Fig. 9. Formic acid concentration from glucose decomposition (experiment set 4) vs. hydrolysis reaction time: (a) 80 to 100 °C at 40 wt.% H2SO4 and (b) 20 to 50 wt.% H2SO4 at 100 °C

As can be seen in these figures, the concentration of HMF was relatively low and tended to decrease more quickly at higher temperatures and at higher acid concentrations, which indicated a low stability to the reaction conditions. In contrast, the formic acid and levulinic acid, which are decomposition products of HMF, were the more stable components, as can be seen from their higher concentrations.

Fig. 10. Levulinic concentration from glucose decomposition (experiment set 4) vs. hydrolysis reaction time: (a) 80 to 100 °C at 40 wt.% H2SO4, and (b) 20 to 50 wt.% H2SO4 at 100 °C

Some minor inconsistency can be observed regarding the stoichiometry of the byproducts. It has been reported that HMF decomposes into formic and levulinic acid in the molar ratio of 1:1 (Girisuta et al. 2006b). However, it was found that the molar concentration of the formic acid was slightly higher than that of the levulinic acid, by up to 30% at the end of the experiment. This could have been due to a potential error in the HPLC analysis whereby some unknown impurities overlapped the peak of formic acid, or a result of unknown reaction paths. Further experiments should be performed to investigate this observation.

Kinetic Model Fitting for Concentrated Acid Hydrolysis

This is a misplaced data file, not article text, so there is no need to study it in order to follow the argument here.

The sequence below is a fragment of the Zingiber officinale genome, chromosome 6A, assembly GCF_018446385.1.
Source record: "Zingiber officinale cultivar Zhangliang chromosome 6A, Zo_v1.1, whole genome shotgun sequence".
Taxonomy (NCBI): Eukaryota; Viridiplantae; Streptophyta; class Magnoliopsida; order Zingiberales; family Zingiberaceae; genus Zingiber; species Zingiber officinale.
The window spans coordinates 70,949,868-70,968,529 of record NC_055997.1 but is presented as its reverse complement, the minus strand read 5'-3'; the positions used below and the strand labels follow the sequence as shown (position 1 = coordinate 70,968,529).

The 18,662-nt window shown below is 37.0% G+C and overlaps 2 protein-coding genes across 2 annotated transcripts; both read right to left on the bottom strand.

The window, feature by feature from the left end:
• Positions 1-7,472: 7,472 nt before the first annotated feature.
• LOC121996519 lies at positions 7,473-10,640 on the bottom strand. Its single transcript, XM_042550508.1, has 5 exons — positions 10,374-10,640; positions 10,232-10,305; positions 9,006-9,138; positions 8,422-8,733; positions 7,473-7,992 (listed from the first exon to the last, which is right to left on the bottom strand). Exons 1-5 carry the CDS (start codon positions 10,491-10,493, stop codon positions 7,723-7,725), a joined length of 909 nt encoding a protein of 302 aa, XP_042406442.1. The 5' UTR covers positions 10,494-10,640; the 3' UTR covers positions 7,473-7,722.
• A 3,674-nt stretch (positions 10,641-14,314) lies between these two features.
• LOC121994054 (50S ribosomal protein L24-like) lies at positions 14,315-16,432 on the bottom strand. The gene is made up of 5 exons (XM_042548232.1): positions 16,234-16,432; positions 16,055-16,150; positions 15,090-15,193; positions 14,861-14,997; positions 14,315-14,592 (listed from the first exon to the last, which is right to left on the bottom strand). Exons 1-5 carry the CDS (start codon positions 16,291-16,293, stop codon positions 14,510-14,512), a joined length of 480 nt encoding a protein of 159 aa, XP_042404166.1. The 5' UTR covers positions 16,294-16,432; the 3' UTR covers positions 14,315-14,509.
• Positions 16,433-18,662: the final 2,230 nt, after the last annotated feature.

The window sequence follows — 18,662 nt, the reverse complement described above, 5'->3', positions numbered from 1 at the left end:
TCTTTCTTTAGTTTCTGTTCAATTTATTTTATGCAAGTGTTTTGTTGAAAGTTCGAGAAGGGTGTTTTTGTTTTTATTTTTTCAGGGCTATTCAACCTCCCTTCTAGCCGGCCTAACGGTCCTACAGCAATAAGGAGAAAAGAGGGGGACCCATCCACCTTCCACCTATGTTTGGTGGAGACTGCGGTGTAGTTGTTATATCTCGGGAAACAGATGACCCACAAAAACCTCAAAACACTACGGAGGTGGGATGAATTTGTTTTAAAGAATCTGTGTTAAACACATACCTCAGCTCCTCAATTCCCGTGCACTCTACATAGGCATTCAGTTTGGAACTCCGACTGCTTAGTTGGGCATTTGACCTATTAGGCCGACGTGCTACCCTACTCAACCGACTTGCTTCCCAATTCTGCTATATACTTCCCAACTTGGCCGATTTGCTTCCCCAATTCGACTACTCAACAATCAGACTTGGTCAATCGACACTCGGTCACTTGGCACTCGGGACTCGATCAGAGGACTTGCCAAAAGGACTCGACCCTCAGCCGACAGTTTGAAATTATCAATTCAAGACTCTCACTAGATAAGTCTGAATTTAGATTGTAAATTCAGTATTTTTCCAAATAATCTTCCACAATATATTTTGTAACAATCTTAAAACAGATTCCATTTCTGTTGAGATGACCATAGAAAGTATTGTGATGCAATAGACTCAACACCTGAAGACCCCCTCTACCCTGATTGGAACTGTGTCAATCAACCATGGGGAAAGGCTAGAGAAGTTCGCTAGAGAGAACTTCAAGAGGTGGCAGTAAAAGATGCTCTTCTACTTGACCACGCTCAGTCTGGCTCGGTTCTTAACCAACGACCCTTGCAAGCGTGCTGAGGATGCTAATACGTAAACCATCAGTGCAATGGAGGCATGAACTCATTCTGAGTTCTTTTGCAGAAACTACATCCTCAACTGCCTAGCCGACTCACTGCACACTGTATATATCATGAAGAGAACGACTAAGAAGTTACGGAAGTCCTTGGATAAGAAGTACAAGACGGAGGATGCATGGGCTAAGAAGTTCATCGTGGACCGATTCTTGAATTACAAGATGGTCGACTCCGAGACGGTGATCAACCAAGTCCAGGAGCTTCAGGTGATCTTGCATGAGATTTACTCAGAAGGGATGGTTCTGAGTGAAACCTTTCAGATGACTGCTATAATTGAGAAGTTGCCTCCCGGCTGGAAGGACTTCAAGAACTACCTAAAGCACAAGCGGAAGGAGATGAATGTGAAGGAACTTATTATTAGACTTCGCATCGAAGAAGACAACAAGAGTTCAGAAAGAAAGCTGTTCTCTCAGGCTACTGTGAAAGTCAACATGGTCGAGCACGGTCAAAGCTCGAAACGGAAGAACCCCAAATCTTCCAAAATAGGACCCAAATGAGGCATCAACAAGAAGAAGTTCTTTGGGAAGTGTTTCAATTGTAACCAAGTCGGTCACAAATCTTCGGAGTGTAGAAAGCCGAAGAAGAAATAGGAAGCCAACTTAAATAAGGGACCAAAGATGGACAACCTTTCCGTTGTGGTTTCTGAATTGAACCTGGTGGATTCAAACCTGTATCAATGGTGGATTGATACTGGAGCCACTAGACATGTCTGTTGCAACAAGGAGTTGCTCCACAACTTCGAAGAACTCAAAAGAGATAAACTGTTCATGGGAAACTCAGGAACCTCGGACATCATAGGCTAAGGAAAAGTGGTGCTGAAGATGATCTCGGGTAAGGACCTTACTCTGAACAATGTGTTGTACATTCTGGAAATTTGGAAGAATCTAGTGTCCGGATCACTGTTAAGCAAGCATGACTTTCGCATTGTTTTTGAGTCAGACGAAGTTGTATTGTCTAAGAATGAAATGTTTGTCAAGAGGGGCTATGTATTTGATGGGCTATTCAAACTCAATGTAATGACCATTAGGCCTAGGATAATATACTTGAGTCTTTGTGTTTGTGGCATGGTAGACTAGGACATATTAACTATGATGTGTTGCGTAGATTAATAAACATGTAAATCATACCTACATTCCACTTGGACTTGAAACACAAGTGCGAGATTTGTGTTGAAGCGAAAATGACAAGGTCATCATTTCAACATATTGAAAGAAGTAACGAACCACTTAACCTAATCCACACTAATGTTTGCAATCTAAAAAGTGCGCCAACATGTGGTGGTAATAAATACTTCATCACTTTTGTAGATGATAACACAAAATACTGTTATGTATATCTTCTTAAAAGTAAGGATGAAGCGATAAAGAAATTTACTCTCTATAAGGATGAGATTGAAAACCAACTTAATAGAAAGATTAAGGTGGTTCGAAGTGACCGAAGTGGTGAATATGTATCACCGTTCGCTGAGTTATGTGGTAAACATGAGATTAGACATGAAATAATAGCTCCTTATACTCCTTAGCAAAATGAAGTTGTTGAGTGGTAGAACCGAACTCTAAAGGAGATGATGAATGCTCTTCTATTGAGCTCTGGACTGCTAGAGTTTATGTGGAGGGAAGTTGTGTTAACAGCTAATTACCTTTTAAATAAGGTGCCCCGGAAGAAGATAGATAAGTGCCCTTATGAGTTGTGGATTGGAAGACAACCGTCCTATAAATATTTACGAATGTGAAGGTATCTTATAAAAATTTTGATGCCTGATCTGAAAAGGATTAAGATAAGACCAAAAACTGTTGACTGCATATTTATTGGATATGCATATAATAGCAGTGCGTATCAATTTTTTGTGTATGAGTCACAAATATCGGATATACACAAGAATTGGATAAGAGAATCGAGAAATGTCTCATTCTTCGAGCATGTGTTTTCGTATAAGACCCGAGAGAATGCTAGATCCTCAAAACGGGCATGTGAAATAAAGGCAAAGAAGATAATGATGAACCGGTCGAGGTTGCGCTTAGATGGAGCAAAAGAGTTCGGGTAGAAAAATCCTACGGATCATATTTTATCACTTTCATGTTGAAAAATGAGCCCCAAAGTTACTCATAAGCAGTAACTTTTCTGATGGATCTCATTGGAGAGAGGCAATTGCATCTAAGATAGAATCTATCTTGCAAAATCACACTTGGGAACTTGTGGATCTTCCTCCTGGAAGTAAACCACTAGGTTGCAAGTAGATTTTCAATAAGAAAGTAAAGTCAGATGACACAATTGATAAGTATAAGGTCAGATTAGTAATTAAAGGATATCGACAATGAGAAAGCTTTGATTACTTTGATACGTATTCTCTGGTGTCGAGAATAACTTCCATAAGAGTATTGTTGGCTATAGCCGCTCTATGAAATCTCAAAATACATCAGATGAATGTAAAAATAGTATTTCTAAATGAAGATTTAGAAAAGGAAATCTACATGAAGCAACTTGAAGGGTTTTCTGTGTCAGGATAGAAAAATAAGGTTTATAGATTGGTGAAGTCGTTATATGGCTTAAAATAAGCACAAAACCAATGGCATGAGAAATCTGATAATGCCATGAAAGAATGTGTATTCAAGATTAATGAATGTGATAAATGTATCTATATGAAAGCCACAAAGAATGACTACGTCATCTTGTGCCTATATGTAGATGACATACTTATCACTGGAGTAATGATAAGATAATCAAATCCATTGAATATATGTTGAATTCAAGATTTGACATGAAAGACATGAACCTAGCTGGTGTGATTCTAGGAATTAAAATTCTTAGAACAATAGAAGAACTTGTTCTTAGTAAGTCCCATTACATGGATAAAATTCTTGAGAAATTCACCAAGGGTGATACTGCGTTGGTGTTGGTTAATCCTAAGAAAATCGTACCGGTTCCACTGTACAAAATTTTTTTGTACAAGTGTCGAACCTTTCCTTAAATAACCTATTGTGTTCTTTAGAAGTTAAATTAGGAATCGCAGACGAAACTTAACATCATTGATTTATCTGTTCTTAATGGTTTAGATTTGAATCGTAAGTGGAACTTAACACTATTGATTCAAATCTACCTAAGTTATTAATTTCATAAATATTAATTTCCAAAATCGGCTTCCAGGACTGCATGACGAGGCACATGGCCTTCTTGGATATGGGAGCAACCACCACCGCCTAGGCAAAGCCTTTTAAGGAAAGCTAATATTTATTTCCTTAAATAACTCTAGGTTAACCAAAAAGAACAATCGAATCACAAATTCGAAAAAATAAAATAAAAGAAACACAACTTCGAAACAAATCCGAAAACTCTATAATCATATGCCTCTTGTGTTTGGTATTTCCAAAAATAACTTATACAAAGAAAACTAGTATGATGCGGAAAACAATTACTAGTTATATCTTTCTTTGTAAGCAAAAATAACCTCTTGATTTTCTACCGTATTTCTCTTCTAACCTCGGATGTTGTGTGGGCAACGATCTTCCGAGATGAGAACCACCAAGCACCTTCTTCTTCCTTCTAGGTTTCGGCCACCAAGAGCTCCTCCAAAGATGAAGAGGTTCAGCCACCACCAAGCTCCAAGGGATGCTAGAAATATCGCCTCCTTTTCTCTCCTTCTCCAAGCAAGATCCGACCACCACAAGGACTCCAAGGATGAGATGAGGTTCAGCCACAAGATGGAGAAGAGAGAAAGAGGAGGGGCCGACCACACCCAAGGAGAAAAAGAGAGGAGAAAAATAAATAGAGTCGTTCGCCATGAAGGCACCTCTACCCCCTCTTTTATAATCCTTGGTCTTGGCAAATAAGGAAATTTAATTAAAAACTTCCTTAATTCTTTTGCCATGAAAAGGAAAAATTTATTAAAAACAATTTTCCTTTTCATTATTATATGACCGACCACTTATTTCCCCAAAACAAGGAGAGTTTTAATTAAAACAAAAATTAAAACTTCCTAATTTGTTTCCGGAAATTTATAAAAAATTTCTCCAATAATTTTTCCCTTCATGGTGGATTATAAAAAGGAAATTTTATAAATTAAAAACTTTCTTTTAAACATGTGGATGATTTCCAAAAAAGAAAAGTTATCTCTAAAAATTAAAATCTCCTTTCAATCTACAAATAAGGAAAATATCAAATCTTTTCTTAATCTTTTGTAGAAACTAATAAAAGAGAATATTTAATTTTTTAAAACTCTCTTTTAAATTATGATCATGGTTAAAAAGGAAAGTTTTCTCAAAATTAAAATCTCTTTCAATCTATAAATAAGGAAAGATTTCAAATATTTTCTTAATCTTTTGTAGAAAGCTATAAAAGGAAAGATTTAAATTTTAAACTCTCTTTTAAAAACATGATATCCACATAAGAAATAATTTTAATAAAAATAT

The optimization was carried out using the “fminsearch” function in MATLAB, 2014b, and the optimal values of the kinetic parameters as well as the other estimated parameters found from the minimization are shown in Table 3. As can be seen in the table, the value Cof both C5 and C6 only deviated slightly from the nominal value = 30 g/L for all conditions, and the composition of xylan (fs) was consistent with the analysis from the reference (Kumar et al. 2013).

Table 3. Estimated Kinetic Parameters for Each Reaction Path

In the estimated value of the kinetic parameters shown in Table 3, the activation energy (Ea) of the xylan and xylose was higher than that of Avicel and glucose, which indicated that the rates of the C5 reaction paths were more sensitive to temperature. In terms of the acid concentration, the values of the exponent n for the Avicel hydrolysis and glucose decomposition were similar. However, the value of for the xylan hydrolysis was lower than that of the xylose decomposition. This means that, compared to the rate of xylan hydrolysis, the rate of xylose decomposition was more sensitive to the acid concentration. Therefore, a very high acid concentration may have not been favorable for the C5 reaction paths because of the higher rate of xylose decomposition.

The fitted model of the C5 paths was compared with the experimental results for each reaction condition (Figs. 2 and 3). Furthermore, the parameters were validated using the estimated values to predict the kinetics of the xylan hydrolysis at H30-T80 in experiment set 1 and kinetics of the xylose decomposition at H40-T100 in experiment set 2; a good prediction was observed for both batch experiments. From these results, it could be seen that the mechanism of the first-order kinetic model with two consecutive reactions was sufficiently accurate to estimate the xylose concentration from the concentrated acid hydrolysis of xylan.